As a retired immigration judge, I have watched with concern reports of the surge of unaccompanied immigrant children crossing the border into the United States. There are many reasons for concern—their housing, their health, their safety. To me, there is an additional, very real, and often overlooked question looming on the horizon: What will happen when these children, even toddlers and babies, appear alone in immigration court?

Yes, alone. While a person in immigration proceedings is entitled to be represented by a lawyer if they can afford it, there is no constitutional or even statutory right to appointed counsel in immigration proceedings. That means those who cannot afford a lawyer must appear in court alone, including children.

While I am pleased to see the Biden administration plans to provide government-funded legal representation for certain immigrant children in eight U.S. cities, this new initiative is still a far cry from the universal representation needed to support children in removal proceedings.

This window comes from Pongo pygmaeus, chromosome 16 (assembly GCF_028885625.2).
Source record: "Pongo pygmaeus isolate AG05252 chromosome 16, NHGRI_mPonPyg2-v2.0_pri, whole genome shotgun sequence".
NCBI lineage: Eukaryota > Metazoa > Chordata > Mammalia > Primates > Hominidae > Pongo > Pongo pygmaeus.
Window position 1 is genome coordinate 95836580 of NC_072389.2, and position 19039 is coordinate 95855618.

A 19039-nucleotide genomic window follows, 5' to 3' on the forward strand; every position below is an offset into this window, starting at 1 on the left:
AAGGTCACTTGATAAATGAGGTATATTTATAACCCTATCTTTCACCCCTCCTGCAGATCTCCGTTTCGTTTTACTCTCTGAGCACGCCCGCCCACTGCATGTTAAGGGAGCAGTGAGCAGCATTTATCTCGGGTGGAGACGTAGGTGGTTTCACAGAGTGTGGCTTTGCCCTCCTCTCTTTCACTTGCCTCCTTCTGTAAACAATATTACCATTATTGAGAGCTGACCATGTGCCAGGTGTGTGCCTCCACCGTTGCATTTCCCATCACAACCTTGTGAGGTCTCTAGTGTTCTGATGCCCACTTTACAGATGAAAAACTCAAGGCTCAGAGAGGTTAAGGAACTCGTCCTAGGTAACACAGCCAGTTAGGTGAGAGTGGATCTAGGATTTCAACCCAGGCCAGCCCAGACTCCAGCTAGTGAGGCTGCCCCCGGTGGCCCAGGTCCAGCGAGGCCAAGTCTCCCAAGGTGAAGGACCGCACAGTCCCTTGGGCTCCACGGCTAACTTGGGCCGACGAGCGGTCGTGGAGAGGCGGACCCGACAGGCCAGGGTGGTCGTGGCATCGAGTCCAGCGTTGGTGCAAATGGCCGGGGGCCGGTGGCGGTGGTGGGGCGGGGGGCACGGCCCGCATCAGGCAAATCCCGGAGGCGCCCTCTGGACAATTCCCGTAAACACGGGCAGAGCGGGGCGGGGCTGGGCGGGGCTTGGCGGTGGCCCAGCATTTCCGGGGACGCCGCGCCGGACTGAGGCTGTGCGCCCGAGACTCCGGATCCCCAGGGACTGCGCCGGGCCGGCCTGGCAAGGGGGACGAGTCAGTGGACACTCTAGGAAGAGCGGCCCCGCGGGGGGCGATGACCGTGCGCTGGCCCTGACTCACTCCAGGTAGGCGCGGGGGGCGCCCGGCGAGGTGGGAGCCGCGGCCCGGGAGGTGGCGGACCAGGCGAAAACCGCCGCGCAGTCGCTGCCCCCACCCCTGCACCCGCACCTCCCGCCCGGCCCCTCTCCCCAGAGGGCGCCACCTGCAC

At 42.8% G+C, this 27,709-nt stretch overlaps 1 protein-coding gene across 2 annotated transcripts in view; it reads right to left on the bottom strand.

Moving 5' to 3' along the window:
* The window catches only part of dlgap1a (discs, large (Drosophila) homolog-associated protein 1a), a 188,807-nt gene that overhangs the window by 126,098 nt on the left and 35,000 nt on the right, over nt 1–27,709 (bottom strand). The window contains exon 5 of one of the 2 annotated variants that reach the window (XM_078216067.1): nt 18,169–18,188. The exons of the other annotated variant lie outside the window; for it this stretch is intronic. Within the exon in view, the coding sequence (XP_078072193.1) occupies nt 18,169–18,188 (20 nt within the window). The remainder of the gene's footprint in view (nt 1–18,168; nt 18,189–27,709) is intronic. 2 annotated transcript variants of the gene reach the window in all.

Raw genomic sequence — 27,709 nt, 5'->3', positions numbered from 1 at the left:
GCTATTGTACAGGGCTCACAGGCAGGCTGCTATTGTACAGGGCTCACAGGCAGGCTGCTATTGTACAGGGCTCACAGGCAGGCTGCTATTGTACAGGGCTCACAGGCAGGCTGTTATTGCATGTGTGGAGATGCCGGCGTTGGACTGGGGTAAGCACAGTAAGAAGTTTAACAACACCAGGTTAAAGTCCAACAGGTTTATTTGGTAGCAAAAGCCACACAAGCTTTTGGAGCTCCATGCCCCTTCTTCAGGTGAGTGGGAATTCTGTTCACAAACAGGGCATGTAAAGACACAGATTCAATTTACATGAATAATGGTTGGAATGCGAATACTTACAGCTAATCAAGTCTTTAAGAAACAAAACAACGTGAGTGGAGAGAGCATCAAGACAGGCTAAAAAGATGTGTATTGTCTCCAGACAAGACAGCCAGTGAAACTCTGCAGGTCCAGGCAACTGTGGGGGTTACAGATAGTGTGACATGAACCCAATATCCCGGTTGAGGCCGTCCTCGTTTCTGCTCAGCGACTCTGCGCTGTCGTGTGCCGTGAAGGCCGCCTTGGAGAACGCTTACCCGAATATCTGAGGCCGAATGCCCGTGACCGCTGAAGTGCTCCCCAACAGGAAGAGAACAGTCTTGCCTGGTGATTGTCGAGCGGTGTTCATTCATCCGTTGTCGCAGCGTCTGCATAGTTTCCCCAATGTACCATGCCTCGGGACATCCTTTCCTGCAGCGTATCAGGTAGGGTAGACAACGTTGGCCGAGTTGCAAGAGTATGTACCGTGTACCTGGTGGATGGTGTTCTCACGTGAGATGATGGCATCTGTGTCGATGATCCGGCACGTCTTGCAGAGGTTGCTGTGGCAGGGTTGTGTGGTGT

Imagine, if you can, a child — 2 years old, 10 years old or 17 years old — appearing before an immigration judge alone. How does a child, already intimidated and confused by the courtroom setting, understand the nature of the court proceedings and the charges against them? How can a child understand the complexities of immigration law, their burden of proof, and possible defenses against deportation? The short answer is they cannot.

And yet, day in and day out, immigration judges across the United States are charged by law with conducting hearings with unaccompanied and unrepresented children. Many of these judges do their best to humanize the proceedings and explain that the children have rights, but the judges are not advocates. They have no relationship with the children and often lack access to critical facts. There is simply no substitute for competent counsel standing next to these children in court. Even as unaccompanied children have continued to cross the border in recent months, we do not have a plan for giving them counsel, the critical safeguard they need.


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